From Swab to Server: Testing, Sequencing, and Sharing During a Pandemic

Por: FutureLearn . en: , ,

Explore the journey from swabbing to processing data

Sampling and testing are key to understanding where a disease is spreading. In the COVID-19 pandemic, the number of samples taken, analysed, tracked, and shared have far surpassed any previous pandemic.

On this three-week course from COG-Train, you will learn about the process that samples undergo to become datasets. You’ll also gain the knowledge of how this data is handled in order to satisfy public health concerns during a pandemic.

Discover how sample strategies can affect scientific research and results

Sampling is a critical part of research in any field. In studying a disease such as Covid-19, it’s imperative that your sample and sampling methods are best-suited to reflect accurate results.

Supported by expert educators, you will explore different sample methods to examine their efficacy. With this knowledge, you’ll be equipped to discuss sampling strategies and their correct applications.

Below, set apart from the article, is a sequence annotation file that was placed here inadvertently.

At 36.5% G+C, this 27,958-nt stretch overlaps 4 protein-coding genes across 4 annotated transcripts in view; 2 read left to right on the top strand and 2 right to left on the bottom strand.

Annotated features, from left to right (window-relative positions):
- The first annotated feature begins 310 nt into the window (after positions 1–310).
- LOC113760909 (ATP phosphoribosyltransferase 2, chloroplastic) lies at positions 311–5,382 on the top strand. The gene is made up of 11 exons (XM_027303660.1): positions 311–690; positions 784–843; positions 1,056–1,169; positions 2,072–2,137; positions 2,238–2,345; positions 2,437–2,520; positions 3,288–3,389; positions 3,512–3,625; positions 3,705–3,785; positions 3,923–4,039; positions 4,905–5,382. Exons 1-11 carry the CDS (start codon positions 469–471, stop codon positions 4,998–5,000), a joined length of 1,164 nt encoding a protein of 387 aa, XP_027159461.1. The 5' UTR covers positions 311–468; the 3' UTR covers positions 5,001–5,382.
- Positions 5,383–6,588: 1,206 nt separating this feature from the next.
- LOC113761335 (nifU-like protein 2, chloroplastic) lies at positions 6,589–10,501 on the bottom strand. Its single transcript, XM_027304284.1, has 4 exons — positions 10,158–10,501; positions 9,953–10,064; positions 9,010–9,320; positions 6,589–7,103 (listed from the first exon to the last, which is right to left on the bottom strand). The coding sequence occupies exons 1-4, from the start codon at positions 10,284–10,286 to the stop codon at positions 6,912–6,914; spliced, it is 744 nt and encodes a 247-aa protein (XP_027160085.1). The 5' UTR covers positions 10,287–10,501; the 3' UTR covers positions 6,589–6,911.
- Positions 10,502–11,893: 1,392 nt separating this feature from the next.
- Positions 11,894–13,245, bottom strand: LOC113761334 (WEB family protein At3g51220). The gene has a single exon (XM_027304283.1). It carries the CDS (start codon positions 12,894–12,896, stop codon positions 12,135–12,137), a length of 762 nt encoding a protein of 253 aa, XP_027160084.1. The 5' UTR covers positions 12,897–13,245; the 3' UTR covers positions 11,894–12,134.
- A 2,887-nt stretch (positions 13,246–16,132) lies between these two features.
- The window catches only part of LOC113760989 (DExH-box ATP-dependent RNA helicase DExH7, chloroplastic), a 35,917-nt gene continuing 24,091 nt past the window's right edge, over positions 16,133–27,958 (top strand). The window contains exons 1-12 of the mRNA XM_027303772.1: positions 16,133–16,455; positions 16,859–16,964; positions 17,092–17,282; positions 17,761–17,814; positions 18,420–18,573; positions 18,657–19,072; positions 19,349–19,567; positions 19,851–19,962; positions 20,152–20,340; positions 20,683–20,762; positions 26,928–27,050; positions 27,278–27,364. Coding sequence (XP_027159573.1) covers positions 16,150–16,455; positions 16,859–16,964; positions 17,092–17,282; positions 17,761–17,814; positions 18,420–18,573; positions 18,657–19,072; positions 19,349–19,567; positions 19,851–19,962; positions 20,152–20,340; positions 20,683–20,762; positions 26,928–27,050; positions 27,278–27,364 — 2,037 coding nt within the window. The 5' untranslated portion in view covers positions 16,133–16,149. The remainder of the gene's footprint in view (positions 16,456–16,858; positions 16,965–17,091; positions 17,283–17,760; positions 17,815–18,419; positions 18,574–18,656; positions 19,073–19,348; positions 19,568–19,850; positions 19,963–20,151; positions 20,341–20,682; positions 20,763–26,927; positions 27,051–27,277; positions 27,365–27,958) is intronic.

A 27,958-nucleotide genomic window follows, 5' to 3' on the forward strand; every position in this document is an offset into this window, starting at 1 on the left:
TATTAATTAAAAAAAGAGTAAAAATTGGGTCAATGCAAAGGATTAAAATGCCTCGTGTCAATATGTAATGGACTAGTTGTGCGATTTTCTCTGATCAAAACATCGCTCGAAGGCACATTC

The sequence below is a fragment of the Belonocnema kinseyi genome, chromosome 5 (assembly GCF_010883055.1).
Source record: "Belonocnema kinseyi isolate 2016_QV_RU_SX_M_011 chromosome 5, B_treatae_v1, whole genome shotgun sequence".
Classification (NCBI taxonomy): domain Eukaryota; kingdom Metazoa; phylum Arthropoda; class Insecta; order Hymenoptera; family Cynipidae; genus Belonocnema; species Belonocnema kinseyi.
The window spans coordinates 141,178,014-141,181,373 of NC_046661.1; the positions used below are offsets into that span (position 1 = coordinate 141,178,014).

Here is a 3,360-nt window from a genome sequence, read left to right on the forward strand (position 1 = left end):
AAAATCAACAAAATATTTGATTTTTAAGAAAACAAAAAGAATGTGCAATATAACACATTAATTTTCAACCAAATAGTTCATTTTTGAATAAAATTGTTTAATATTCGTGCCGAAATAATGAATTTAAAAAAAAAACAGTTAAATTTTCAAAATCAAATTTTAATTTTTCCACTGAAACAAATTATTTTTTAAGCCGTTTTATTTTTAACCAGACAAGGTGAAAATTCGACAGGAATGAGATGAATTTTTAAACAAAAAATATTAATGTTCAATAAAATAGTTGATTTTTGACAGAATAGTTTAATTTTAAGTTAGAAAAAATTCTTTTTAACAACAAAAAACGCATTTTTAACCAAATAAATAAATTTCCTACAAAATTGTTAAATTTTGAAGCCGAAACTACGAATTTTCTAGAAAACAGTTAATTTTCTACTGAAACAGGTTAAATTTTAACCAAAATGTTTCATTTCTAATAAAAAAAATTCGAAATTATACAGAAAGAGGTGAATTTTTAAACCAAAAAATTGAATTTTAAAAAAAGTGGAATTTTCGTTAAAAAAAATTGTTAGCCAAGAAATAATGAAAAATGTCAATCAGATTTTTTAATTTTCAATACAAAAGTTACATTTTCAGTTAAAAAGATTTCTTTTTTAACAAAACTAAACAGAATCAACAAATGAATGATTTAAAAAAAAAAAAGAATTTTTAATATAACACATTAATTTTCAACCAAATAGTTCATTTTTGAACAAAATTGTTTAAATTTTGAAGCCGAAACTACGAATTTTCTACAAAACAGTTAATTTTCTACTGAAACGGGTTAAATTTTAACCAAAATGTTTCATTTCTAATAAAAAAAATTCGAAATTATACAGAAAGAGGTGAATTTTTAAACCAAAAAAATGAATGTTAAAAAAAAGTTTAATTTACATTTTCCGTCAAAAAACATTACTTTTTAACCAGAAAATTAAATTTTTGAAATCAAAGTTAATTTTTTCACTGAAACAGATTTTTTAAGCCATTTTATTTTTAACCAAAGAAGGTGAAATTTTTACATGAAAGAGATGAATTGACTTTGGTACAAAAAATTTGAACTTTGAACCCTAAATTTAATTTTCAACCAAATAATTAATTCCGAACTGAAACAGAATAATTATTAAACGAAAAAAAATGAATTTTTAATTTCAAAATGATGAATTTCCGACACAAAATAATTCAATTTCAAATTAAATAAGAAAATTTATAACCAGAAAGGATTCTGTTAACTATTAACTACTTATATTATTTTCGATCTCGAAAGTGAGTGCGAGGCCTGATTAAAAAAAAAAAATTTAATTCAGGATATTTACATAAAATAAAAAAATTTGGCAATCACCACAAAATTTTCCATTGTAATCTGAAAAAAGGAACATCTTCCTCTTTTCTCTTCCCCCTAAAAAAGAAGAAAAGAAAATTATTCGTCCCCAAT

Delve into the ethics of data sharing on a pandemic scale

Data from samples provides scientists with the essential information they need to analyse and track a disease.

However, this sample data can contain highly personal information about the population. You’ll discuss the ethical implications of using and sharing data and consider methods of protecting personal information.

Recognise the importance of data sharing and linkage in public health concerns

Linking genomic data sets to clinical and epidemiological data sets can help us understand the effects of different variants, which is especially prevalent for Covid-19.

With the help of COG-Train, you’ll learn to create holistic datasets through linkage. With this knowledge, you’ll further your understanding of Covid-19 and use your findings to address concerns related to public health.

This course is designed for diagnostic and healthcare professionals, as well as anyone involved in the testing and analysis of disease samples.

It will also be advantageous to researchers specialising in the fields of pandemics, diseases, and diagnostics.